“On the offense last year, they had great spacing. That’s what I remember. Great spacing, great shooters, like Nik Stauskas, who’s not there right now. But they always have someone to fill the roles. They have a cutting offense, kind of hard to guard.”
In the course of commenting on a recent thread about making noise in the stadium, I came across a photo of Kinnick Stadium. I just noticed that there are fairly large letters on the facade of their press box naming it the "Paul W. Brechler Press Box."
I've read that there is some plaque honoring Ufer that was taken down before the demolition of the old press box, and that it will be reinstalled at some point. However, I think Ufer deserves far more than an interior plaque few people will see, and formally naming the press box after Ufer in the same manner that Iowa did for their guy strikes me as the way to go. What say MGoBloggers?
I haven't seen this posted yet. Andy Reid had nice column in the Daily today about hearing Bob Ufer waft across State Street yesterday. If true, then this is a great example of Rich Rod understanding the rivalry and Michigan tradition.
In an annual tradition, the Thursday night before the Ohio State game, a group of Michigan faithful walk through the Ann Arbor cemetery, visiting the graves of Fielding Yost, Bo Schembechler, and Bob Ufer.
We meet at the Burton Clock Tower on Central Campus at 8pm. Some people bring flowers or candles, or nothing at all. Most people come decked out in Maize and Blue.
This is truly a moving experience, and one that I recommend for all who have a chance to attend. It's a solemn reminder of the reason we all love Michigan, and it really gets you in the mindset for the weekend.
The Michigan Man does exist despite what drivel you may have recently read; He's just not what everybody thinks he is. ‘They’ think a Michigan Man is some kind of prototype forged in the mold Bo Schembechler. Bo’s famous quote seared into the public perception an awesome and tenacious image that resonated within the Michigan community and throughout the sports world to this very day, a generation later; the very definition of a meme. As the man who coined the phrase and undoubtedly a Michigan Man himself, he himself is said image.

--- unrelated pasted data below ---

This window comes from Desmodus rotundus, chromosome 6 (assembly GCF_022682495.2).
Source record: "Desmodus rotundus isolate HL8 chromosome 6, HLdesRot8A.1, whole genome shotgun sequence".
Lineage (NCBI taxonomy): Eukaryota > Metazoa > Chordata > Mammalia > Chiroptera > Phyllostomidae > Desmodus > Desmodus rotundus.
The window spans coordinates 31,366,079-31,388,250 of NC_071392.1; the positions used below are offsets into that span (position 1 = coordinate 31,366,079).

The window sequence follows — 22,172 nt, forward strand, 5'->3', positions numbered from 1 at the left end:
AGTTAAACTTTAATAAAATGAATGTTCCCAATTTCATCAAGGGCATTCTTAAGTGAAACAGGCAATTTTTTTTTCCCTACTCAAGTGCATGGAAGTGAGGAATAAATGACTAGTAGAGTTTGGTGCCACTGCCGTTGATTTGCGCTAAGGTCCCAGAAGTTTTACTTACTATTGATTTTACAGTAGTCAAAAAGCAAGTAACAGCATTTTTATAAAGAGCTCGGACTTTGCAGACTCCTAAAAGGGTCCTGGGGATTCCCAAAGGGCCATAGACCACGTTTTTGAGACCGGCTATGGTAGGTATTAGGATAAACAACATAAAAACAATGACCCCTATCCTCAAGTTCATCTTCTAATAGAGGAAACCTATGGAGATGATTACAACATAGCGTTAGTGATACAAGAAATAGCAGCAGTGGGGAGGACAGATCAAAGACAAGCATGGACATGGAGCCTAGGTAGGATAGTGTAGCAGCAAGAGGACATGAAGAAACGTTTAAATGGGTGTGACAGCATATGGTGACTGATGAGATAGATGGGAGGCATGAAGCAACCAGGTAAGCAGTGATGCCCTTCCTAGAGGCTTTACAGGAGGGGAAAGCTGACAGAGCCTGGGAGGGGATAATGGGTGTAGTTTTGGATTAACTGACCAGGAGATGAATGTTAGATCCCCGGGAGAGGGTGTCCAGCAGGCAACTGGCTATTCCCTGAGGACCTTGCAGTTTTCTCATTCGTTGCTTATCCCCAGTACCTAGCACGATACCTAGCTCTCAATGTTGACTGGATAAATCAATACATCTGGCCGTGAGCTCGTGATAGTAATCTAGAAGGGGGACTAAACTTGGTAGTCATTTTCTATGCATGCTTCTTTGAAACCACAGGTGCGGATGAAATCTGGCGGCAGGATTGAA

A closer Look at the context of the quote reveals the true definition of Michigan Men. Bill Frieder accepts a job elsewhere and leaves Michigan behind. As soon as that agreement was made, it was determined that Frieder was not a Michigan Man. At that moment he was no longer the right man to lead Michigan.
So, the definition of a Michigan Man is simple: He who is unequivocally devoted to Michigan. A Michigan Man stands for what he believes is right and has the grace to acknowledge and correct his errors. A Michigan Man loves Michigan and represents her with courage, valor, and passion; to his grave. A Michigan Man respects his adversary but will never fear him.
Unfortunately, many within the Michigan community do not understand this simple definition. This is not to say that they do not love Michigan, but they fail to see what it was about Bo that made him a Michigan Man. Gerald Ford. Bob Ufer. Those who stayed in ’69. Gary Moeller. Tshimanga Biakabutuka. Lloyd Carr. Tom Brady. Brian Cook. This list never ends.
Bo and Lloyd were clear-cut Michigan Men but they do not encompass all Michigan Men. What I saw on August 31 was stark contrast to what I would expect to see from any of the afore mentioned men, but make no mistake…I saw a Michigan Man.
What we’re dealing with in this episode of evolution is the unknown. It is scary to not know what to expect and it’s OK to be critical of what you see. But it’s not OK to reject someone because you don’t understand him and are so attached to the mystique of what has come before that you won’t take the time to get to know him. That’s not Michigan.
Do you love a mystique or do you love Michigan?
For your listening enjoyment, Mr. Bob Ufer.